To make beer, malted barley is ground to form grist and then mixed with hot water (called “liquor” in brewing terminology) to form a mash. The natural sugars dissolve out of the grist and the liquid (now called “wort”) is run off into a copper, where it is boiled with hops which give the beer its characteristic bitter taste. Please click here to discover all about our many awards for brewing.
The wort is now transferred to the fermentation vessel and the brewery’s own unique strain of yeast is added. This fermentation process, lasting about five days, converts the sugar to alcohol and carbon dioxide.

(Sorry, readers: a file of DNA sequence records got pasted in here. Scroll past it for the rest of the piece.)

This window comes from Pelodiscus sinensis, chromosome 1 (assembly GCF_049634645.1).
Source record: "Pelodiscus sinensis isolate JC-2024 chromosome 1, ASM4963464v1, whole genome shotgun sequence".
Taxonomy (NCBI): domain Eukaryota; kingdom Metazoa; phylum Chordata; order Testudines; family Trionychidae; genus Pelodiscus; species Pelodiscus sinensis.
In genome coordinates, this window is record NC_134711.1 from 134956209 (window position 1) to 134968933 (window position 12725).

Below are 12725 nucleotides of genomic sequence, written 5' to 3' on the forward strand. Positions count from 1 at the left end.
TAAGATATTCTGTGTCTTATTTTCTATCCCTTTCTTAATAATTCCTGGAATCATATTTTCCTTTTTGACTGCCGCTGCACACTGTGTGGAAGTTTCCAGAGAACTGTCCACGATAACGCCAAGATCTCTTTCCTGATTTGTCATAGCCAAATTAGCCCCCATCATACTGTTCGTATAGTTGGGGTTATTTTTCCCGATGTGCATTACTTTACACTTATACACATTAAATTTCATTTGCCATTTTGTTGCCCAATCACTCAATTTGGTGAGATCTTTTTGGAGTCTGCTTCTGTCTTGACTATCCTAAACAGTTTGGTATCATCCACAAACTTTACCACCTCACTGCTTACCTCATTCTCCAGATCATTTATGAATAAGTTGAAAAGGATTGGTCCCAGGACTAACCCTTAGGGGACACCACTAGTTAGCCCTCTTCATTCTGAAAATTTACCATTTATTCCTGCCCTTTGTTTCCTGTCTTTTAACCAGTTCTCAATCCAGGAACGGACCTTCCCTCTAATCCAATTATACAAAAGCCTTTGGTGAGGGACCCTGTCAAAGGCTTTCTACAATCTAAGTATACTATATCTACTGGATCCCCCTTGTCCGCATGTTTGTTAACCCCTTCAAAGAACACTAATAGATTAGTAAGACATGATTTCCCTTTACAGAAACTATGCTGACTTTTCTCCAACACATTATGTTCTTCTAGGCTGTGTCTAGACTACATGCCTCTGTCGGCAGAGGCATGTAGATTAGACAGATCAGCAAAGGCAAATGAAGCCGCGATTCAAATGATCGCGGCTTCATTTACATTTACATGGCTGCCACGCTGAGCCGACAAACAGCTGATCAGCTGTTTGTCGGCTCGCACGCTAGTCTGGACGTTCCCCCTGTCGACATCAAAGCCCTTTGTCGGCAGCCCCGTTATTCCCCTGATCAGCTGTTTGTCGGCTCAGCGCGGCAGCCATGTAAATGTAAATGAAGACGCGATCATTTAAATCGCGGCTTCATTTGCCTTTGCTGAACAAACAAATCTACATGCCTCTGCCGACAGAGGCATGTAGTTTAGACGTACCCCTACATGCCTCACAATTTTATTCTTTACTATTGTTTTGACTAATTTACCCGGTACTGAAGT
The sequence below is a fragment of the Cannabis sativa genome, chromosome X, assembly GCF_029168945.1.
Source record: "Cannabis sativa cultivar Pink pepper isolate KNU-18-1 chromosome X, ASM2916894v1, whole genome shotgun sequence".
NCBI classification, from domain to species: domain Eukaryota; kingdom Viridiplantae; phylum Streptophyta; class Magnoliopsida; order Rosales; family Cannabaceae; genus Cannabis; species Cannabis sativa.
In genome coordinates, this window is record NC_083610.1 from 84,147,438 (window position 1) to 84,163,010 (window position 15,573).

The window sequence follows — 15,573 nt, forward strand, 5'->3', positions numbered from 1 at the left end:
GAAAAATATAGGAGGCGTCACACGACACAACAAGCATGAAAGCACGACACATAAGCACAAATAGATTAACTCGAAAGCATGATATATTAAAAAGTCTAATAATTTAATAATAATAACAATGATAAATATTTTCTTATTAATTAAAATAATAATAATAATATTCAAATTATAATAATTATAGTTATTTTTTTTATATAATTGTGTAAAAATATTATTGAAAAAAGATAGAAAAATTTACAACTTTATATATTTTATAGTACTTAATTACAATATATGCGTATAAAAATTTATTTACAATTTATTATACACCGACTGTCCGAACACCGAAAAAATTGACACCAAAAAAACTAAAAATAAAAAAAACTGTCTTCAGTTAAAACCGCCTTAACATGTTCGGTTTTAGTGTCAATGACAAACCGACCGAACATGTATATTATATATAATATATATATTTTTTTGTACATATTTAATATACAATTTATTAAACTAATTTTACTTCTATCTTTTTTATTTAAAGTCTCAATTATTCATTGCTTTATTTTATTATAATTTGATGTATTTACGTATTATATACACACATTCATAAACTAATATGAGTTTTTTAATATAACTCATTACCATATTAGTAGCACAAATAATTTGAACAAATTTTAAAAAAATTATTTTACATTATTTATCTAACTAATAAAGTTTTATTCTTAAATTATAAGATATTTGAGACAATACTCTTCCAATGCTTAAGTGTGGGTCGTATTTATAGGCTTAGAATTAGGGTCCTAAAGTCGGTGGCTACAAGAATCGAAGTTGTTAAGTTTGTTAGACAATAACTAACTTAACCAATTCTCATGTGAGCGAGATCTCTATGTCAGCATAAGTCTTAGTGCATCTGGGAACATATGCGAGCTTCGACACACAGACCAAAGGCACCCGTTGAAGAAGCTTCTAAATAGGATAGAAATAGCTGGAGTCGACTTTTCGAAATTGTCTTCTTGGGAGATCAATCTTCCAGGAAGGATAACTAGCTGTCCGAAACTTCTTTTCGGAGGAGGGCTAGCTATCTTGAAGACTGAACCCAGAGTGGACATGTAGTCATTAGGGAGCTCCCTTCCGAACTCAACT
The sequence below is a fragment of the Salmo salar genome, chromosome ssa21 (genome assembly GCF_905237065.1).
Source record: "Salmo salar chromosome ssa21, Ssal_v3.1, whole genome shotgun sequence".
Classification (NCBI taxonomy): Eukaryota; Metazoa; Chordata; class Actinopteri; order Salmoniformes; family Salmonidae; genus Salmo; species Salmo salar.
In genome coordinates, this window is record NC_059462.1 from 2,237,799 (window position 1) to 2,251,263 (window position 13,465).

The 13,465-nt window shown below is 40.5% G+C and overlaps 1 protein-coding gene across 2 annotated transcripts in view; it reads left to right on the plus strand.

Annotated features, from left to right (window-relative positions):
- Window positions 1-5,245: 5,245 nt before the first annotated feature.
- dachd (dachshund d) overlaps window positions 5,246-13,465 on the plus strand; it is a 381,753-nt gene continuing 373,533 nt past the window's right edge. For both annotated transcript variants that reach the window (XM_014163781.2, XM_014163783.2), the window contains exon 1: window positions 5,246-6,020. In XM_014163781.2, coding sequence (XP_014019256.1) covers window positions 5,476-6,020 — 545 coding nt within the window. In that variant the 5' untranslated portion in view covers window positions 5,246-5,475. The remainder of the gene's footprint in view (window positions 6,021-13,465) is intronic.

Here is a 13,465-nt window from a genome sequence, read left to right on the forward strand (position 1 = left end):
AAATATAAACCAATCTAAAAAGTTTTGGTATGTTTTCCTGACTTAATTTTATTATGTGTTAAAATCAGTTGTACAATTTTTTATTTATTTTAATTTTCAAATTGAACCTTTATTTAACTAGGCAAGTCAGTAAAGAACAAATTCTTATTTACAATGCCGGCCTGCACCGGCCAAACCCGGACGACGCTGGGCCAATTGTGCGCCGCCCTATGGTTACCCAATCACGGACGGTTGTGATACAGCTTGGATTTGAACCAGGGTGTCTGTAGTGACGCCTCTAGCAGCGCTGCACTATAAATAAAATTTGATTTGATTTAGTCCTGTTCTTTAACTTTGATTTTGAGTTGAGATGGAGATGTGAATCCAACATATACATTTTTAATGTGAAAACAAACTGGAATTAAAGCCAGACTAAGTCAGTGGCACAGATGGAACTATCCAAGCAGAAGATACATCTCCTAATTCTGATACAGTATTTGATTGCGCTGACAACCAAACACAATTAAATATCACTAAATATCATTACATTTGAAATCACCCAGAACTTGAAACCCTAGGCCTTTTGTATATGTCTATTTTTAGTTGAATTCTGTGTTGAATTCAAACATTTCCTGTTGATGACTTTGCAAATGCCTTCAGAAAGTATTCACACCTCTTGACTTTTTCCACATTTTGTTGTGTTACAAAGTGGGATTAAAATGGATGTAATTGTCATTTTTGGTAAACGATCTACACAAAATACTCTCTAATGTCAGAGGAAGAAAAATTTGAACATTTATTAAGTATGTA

At the end of fermentation, real (cask-conditioned) beer is allowed to mature in conditioning tanks for a few days before being racked into casks, often with the addition of a handful of hops to increase the aroma and flavour, and sugar to encourage a strong secondary fermentation.
It is this cask-conditioning which continues to develop the flavour, character and maturity of real ale in the pub cellar until the cask is ready for use.
Brewing and keeping real ale is not as easy as keg beer or lager, but the quality of the product more than justifies the extra trouble. Good real ale not only has a superb flavour, and contains all the natural goodness of malt and hops, yeast and pure water. For more information on the brewing process and the different styles of beer see the CAMRA website